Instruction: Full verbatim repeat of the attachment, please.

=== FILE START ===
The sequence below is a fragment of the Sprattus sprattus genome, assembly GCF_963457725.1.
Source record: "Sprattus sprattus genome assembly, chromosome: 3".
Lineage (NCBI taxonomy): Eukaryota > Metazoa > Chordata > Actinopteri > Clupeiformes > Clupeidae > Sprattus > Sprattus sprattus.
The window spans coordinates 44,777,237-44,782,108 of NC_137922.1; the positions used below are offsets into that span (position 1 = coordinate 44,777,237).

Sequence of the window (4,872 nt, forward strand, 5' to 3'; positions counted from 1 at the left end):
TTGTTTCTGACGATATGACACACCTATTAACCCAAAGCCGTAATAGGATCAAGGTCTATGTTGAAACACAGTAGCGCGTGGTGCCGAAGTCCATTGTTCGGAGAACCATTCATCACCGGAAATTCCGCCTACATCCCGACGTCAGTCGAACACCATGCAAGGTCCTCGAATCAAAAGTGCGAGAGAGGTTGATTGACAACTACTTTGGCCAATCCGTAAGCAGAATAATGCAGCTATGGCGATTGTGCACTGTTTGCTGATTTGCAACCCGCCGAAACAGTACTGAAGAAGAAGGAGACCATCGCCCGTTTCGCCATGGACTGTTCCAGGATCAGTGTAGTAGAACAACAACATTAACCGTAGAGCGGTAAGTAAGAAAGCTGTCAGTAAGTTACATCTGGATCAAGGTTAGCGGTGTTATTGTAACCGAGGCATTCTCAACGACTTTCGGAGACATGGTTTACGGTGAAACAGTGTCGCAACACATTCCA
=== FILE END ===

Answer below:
The sequence below is a fragment of the Sprattus sprattus genome, assembly GCF_963457725.1.
Source record: "Sprattus sprattus genome assembly, chromosome: 3".
Lineage (NCBI taxonomy): Eukaryota > Metazoa > Chordata > Actinopteri > Clupeiformes > Clupeidae > Sprattus > Sprattus sprattus.
The window spans coordinates 44,777,237-44,782,108 of NC_137922.1; the positions used below are offsets into that span (position 1 = coordinate 44,777,237).

Sequence of the window (4,872 nt, forward strand, 5' to 3'; positions counted from 1 at the left end):
TTGTTTCTGACGATATGACACACCTATTAACCCAAAGCCGTAATAGGATCAAGGTCTATGTTGAAACACAGTAGCGCGTGGTGCCGAAGTCCATTGTTCGGAGAACCATTCATCACCGGAAATTCCGCCTACATCCCGACGTCAGTCGAACACCATGCAAGGTCCTCGAATCAAAAGTGCGAGAGAGGTTGATTGACAACTACTTTGGCCAATCCGTAAGCAGAATAATGCAGCTATGGCGATTGTGCACTGTTTGCTGATTTGCAACCCGCCGAAACAGTACTGAAGAAGAAGGAGACCATCGCCCGTTTCGCCATGGACTGTTCCAGGATCAGTGTAGTAGAACAACAACATTAACCGTAGAGCGGTAAGTAAGAAAGCTGTCAGTAAGTTACATCTGGATCAAGGTTAGCGGTGTTATTGTAACCGAGGCATTCTCAACGACTTTCGGAGACATGGTTTACGGTGAAACAGTGTCGCAACACATTCCA